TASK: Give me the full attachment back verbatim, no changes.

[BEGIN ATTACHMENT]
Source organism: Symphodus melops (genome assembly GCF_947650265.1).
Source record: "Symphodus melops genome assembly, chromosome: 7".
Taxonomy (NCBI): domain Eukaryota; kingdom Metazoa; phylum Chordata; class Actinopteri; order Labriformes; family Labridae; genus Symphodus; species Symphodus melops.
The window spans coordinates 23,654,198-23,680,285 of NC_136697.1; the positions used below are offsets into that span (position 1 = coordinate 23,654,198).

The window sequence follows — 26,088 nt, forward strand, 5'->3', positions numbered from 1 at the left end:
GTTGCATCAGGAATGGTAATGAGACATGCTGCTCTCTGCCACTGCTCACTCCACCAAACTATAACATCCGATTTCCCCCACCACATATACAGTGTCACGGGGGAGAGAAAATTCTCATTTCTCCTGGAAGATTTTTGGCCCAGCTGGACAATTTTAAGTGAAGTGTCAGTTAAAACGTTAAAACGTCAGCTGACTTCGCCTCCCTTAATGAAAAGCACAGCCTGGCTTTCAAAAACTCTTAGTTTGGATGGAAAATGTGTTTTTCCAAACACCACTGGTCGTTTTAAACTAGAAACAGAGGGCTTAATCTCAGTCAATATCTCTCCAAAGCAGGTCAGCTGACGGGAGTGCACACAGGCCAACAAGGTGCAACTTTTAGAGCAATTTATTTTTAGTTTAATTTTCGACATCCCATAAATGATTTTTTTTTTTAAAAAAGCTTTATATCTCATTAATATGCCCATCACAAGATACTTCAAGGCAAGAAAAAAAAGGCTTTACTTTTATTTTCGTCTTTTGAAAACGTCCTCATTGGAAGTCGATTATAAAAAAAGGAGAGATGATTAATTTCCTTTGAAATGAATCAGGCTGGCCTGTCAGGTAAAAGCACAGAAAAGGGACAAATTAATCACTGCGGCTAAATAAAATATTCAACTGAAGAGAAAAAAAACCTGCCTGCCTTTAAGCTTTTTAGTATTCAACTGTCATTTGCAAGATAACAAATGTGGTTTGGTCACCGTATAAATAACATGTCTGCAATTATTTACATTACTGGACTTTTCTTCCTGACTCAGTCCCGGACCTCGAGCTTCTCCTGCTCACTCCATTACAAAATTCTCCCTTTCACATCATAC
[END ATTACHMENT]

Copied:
Source organism: Symphodus melops (genome assembly GCF_947650265.1).
Source record: "Symphodus melops genome assembly, chromosome: 7".
Taxonomy (NCBI): domain Eukaryota; kingdom Metazoa; phylum Chordata; class Actinopteri; order Labriformes; family Labridae; genus Symphodus; species Symphodus melops.
The window spans coordinates 23,654,198-23,680,285 of NC_136697.1; the positions used below are offsets into that span (position 1 = coordinate 23,654,198).

The window sequence follows — 26,088 nt, forward strand, 5'->3', positions numbered from 1 at the left end:
GTTGCATCAGGAATGGTAATGAGACATGCTGCTCTCTGCCACTGCTCACTCCACCAAACTATAACATCCGATTTCCCCCACCACATATACAGTGTCACGGGGGAGAGAAAATTCTCATTTCTCCTGGAAGATTTTTGGCCCAGCTGGACAATTTTAAGTGAAGTGTCAGTTAAAACGTTAAAACGTCAGCTGACTTCGCCTCCCTTAATGAAAAGCACAGCCTGGCTTTCAAAAACTCTTAGTTTGGATGGAAAATGTGTTTTTCCAAACACCACTGGTCGTTTTAAACTAGAAACAGAGGGCTTAATCTCAGTCAATATCTCTCCAAAGCAGGTCAGCTGACGGGAGTGCACACAGGCCAACAAGGTGCAACTTTTAGAGCAATTTATTTTTAGTTTAATTTTCGACATCCCATAAATGATTTTTTTTTTTAAAAAAGCTTTATATCTCATTAATATGCCCATCACAAGATACTTCAAGGCAAGAAAAAAAAGGCTTTACTTTTATTTTCGTCTTTTGAAAACGTCCTCATTGGAAGTCGATTATAAAAAAAGGAGAGATGATTAATTTCCTTTGAAATGAATCAGGCTGGCCTGTCAGGTAAAAGCACAGAAAAGGGACAAATTAATCACTGCGGCTAAATAAAATATTCAACTGAAGAGAAAAAAAACCTGCCTGCCTTTAAGCTTTTTAGTATTCAACTGTCATTTGCAAGATAACAAATGTGGTTTGGTCACCGTATAAATAACATGTCTGCAATTATTTACATTACTGGACTTTTCTTCCTGACTCAGTCCCGGACCTCGAGCTTCTCCTGCTCACTCCATTACAAAATTCTCCCTTTCACATCATAC